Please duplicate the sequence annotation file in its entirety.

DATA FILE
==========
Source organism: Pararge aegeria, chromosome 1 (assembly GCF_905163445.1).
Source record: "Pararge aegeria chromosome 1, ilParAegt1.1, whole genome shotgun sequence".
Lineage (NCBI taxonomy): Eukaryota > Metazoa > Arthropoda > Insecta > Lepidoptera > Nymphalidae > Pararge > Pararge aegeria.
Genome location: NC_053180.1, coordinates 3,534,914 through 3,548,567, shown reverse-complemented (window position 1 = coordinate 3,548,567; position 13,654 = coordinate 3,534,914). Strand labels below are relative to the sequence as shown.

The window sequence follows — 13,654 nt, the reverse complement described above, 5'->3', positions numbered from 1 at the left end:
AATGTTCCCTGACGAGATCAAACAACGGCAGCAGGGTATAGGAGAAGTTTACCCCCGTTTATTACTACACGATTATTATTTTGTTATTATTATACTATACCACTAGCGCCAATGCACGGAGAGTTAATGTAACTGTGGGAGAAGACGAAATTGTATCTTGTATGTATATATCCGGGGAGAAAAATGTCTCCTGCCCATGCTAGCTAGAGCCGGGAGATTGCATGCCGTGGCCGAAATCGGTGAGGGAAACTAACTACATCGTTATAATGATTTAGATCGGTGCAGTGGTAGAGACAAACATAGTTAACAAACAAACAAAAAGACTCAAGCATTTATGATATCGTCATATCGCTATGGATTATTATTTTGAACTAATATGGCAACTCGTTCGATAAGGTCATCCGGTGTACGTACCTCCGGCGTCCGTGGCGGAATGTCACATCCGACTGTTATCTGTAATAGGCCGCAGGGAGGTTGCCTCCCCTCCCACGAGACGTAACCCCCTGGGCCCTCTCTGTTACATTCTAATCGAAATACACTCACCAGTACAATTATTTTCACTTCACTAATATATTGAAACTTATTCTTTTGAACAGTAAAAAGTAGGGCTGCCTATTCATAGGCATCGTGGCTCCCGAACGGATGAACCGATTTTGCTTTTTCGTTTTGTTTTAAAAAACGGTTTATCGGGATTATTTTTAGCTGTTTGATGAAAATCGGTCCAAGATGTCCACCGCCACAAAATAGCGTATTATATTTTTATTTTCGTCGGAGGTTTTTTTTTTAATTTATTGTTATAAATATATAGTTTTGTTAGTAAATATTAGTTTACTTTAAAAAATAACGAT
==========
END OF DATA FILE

Source organism: Pararge aegeria, chromosome 1 (assembly GCF_905163445.1).
Source record: "Pararge aegeria chromosome 1, ilParAegt1.1, whole genome shotgun sequence".
Lineage (NCBI taxonomy): Eukaryota > Metazoa > Arthropoda > Insecta > Lepidoptera > Nymphalidae > Pararge > Pararge aegeria.
Genome location: NC_053180.1, coordinates 3,534,914 through 3,548,567, shown reverse-complemented (window position 1 = coordinate 3,548,567; position 13,654 = coordinate 3,534,914). Strand labels below are relative to the sequence as shown.

The window sequence follows — 13,654 nt, the reverse complement described above, 5'->3', positions numbered from 1 at the left end:
AATGTTCCCTGACGAGATCAAACAACGGCAGCAGGGTATAGGAGAAGTTTACCCCCGTTTATTACTACACGATTATTATTTTGTTATTATTATACTATACCACTAGCGCCAATGCACGGAGAGTTAATGTAACTGTGGGAGAAGACGAAATTGTATCTTGTATGTATATATCCGGGGAGAAAAATGTCTCCTGCCCATGCTAGCTAGAGCCGGGAGATTGCATGCCGTGGCCGAAATCGGTGAGGGAAACTAACTACATCGTTATAATGATTTAGATCGGTGCAGTGGTAGAGACAAACATAGTTAACAAACAAACAAAAAGACTCAAGCATTTATGATATCGTCATATCGCTATGGATTATTATTTTGAACTAATATGGCAACTCGTTCGATAAGGTCATCCGGTGTACGTACCTCCGGCGTCCGTGGCGGAATGTCACATCCGACTGTTATCTGTAATAGGCCGCAGGGAGGTTGCCTCCCCTCCCACGAGACGTAACCCCCTGGGCCCTCTCTGTTACATTCTAATCGAAATACACTCACCAGTACAATTATTTTCACTTCACTAATATATTGAAACTTATTCTTTTGAACAGTAAAAAGTAGGGCTGCCTATTCATAGGCATCGTGGCTCCCGAACGGATGAACCGATTTTGCTTTTTCGTTTTGTTTTAAAAAACGGTTTATCGGGATTATTTTTAGCTGTTTGATGAAAATCGGTCCAAGATGTCCACCGCCACAAAATAGCGTATTATATTTTTATTTTCGTCGGAGGTTTTTTTTTTAATTTATTGTTATAAATATATAGTTTTGTTAGTAAATATTAGTTTACTTTAAAAAATAACGAT